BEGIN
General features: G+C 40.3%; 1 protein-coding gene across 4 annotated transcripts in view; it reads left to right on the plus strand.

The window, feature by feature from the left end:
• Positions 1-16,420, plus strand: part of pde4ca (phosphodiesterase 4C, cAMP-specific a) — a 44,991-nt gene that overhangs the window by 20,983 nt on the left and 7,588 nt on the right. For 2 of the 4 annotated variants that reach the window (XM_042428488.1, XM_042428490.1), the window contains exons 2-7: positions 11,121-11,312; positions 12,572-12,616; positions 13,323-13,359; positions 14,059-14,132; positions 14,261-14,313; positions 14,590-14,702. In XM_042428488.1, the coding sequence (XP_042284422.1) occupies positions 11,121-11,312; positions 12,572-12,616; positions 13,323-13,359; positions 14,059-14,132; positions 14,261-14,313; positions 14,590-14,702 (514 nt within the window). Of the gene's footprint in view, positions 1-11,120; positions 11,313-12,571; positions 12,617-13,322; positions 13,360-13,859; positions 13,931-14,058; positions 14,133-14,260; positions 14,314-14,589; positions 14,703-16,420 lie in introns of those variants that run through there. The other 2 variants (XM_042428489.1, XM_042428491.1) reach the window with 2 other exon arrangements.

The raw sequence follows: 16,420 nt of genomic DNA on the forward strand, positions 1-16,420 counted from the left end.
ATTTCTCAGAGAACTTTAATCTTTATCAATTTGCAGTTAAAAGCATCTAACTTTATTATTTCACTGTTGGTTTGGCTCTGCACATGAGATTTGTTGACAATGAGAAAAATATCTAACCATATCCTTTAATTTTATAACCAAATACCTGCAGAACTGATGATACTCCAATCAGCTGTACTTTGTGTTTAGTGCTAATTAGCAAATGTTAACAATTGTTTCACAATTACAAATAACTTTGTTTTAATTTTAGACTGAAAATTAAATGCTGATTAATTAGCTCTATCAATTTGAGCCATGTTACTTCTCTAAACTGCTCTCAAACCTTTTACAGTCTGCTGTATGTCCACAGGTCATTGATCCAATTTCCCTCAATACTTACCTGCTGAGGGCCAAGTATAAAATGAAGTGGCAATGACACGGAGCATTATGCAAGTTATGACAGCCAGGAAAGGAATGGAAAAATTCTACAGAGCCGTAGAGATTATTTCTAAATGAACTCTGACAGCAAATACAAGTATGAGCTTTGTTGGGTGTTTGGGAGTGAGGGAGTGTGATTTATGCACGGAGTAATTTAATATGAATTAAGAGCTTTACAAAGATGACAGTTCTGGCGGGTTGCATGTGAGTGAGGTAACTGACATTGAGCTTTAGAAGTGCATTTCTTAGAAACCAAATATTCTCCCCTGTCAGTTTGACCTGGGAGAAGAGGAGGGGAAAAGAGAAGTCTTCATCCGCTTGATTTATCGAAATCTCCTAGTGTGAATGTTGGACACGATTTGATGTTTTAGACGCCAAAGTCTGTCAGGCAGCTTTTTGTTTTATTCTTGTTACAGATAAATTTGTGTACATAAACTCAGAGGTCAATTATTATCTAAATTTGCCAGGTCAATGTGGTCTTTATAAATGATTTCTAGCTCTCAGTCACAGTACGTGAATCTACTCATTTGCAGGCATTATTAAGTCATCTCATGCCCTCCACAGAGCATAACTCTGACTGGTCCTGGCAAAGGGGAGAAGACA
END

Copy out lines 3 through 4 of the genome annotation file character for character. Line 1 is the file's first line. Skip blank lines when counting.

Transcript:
• Positions 1-16,420, plus strand: part of pde4ca (phosphodiesterase 4C, cAMP-specific a) — a 44,991-nt gene that overhangs the window by 20,983 nt on the left and 7,588 nt on the right. For 2 of the 4 annotated variants that reach the window (XM_042428488.1, XM_042428490.1), the window contains exons 2-7: positions 11,121-11,312; positions 12,572-12,616; positions 13,323-13,359; positions 14,059-14,132; positions 14,261-14,313; positions 14,590-14,702. In XM_042428488.1, the coding sequence (XP_042284422.1) occupies positions 11,121-11,312; positions 12,572-12,616; positions 13,323-13,359; positions 14,059-14,132; positions 14,261-14,313; positions 14,590-14,702 (514 nt within the window). Of the gene's footprint in view, positions 1-11,120; positions 11,313-12,571; positions 12,617-13,322; positions 13,360-13,859; positions 13,931-14,058; positions 14,133-14,260; positions 14,314-14,589; positions 14,703-16,420 lie in introns of those variants that run through there. The other 2 variants (XM_042428489.1, XM_042428491.1) reach the window with 2 other exon arrangements.

The raw sequence follows: 16,420 nt of genomic DNA on the forward strand, positions 1-16,420 counted from the left end.